Van Canada, manager of the Small Business Development Center at Daytona State College who has been advising Jenkins, said the fact that Jenkins has already been through “the school of hard knocks” can be a good thing.

“He’s already planning for potential setbacks,” Canada said, adding that the idea of creating brand awareness by selling bumper stickers at independent bait and tackle shops before approaching larger retailers is a textbook example of “guerrilla marketing. … It’s perfectly legitimate as a business plan.”

“Florida, in general, is very high in fishing product sales because of where we are,” Canada said, adding that the decision by Jenkins to move to the Sunshine State to launch Get Bent was a smart one. “He’s in a pretty good time (to be launching a fishing apparel business). Money is starting to flow again. People are buying more boats, which means more people will be fishing. I think he’s really in a good place to have a run at this.”

Jenkins was a regional sales manager for a videoconferencing technology company called VCON and also worked as a sales executive at American Express and Polaroid before starting Local Hooker Rods in 2006.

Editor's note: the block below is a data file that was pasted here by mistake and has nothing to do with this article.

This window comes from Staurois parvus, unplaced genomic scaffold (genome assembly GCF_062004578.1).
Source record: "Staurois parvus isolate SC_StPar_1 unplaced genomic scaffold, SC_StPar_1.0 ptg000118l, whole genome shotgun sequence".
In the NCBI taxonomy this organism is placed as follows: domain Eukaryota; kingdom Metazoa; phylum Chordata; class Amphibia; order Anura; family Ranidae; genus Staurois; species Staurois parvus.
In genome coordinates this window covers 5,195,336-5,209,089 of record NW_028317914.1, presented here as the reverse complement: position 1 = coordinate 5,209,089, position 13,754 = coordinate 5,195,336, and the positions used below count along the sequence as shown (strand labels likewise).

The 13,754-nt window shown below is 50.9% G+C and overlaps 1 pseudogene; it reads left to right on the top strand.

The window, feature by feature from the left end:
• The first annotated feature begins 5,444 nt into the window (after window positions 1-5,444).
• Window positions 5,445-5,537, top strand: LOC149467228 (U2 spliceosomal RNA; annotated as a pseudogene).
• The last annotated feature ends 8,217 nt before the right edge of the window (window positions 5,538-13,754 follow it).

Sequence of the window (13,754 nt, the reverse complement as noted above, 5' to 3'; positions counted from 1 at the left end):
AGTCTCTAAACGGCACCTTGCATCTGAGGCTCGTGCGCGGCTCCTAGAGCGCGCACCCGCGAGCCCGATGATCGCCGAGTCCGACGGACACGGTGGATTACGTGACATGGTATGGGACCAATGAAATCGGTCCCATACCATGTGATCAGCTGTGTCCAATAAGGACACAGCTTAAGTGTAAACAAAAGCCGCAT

He moved to New Smyrna Beach at the start of the year from Arizona, where he owned a learning and training business, to take a job as director of sales of a company that laid him off after just 10 weeks.

Jenkins incorporated Get Bent in January with the idea of working on his fledgling business on weekends and weeknights. He said he took the loss of his day job as a sign that he should devote all his time to the new venture.

Jenkins said he will never forget the events of 9/11, including the horror of witnessing people jumping off the upper floors of the World Trade Center towers. He also remembers the incredible calmness of those he was with as everyone proceeded down the stairs in orderly fashion, the difficulty of breathing in the smoke-filled stairwell, and the heartbreak of seeing a quadriplegic man in a wheelchair on one of the stairway landings who had no way of descending.

It wasn’t until he was almost out of the building that he learned the explosion was caused by a plane crashing into the building more than 50 stories above where he had his meeting.

Jenkins said all three of his colleagues also survived.

He said 9/11 changed his life, not only in making him determined to help others, but also to not get discouraged by setbacks, which are inevitable when running a business. “I don’t sweat the small stuff anymore,” he said.

Jenkins said he’ll never forget the bravery he saw of the first responders, including the fire department chief and lieutenant who brushed by him on the 30th floor as they were ascending to investigate the damage.

“The look in their eyes was both terror and determination,” he recalled. “May God bless them, their families, and every firefighter, police and emergency worker who intentionally put themselves in harm’s way to help others.”